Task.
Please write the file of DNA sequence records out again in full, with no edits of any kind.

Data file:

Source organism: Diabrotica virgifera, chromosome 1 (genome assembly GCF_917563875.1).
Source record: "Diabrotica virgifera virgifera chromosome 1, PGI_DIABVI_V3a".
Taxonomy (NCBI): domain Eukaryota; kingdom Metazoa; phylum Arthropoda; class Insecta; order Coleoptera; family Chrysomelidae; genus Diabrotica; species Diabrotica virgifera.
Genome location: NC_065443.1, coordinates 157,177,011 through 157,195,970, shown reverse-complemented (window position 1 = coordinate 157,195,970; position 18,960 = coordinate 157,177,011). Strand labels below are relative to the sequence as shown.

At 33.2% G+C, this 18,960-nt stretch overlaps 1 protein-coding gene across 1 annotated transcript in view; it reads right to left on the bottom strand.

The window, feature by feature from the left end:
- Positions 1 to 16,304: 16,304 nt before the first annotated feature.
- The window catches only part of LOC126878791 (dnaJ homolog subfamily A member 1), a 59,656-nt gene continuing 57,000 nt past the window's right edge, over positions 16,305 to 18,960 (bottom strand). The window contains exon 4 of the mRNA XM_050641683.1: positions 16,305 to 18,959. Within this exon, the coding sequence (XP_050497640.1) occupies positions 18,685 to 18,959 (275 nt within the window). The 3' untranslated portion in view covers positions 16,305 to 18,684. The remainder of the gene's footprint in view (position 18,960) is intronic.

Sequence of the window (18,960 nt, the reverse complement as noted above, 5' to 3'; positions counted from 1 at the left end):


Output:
Source organism: Diabrotica virgifera, chromosome 1 (genome assembly GCF_917563875.1).
Source record: "Diabrotica virgifera virgifera chromosome 1, PGI_DIABVI_V3a".
Taxonomy (NCBI): domain Eukaryota; kingdom Metazoa; phylum Arthropoda; class Insecta; order Coleoptera; family Chrysomelidae; genus Diabrotica; species Diabrotica virgifera.
Genome location: NC_065443.1, coordinates 157,177,011 through 157,195,970, shown reverse-complemented (window position 1 = coordinate 157,195,970; position 18,960 = coordinate 157,177,011). Strand labels below are relative to the sequence as shown.

At 33.2% G+C, this 18,960-nt stretch overlaps 1 protein-coding gene across 1 annotated transcript in view; it reads right to left on the bottom strand.

The window, feature by feature from the left end:
- Positions 1 to 16,304: 16,304 nt before the first annotated feature.
- The window catches only part of LOC126878791 (dnaJ homolog subfamily A member 1), a 59,656-nt gene continuing 57,000 nt past the window's right edge, over positions 16,305 to 18,960 (bottom strand). The window contains exon 4 of the mRNA XM_050641683.1: positions 16,305 to 18,959. Within this exon, the coding sequence (XP_050497640.1) occupies positions 18,685 to 18,959 (275 nt within the window). The 3' untranslated portion in view covers positions 16,305 to 18,684. The remainder of the gene's footprint in view (position 18,960) is intronic.

Sequence of the window (18,960 nt, the reverse complement as noted above, 5' to 3'; positions counted from 1 at the left end):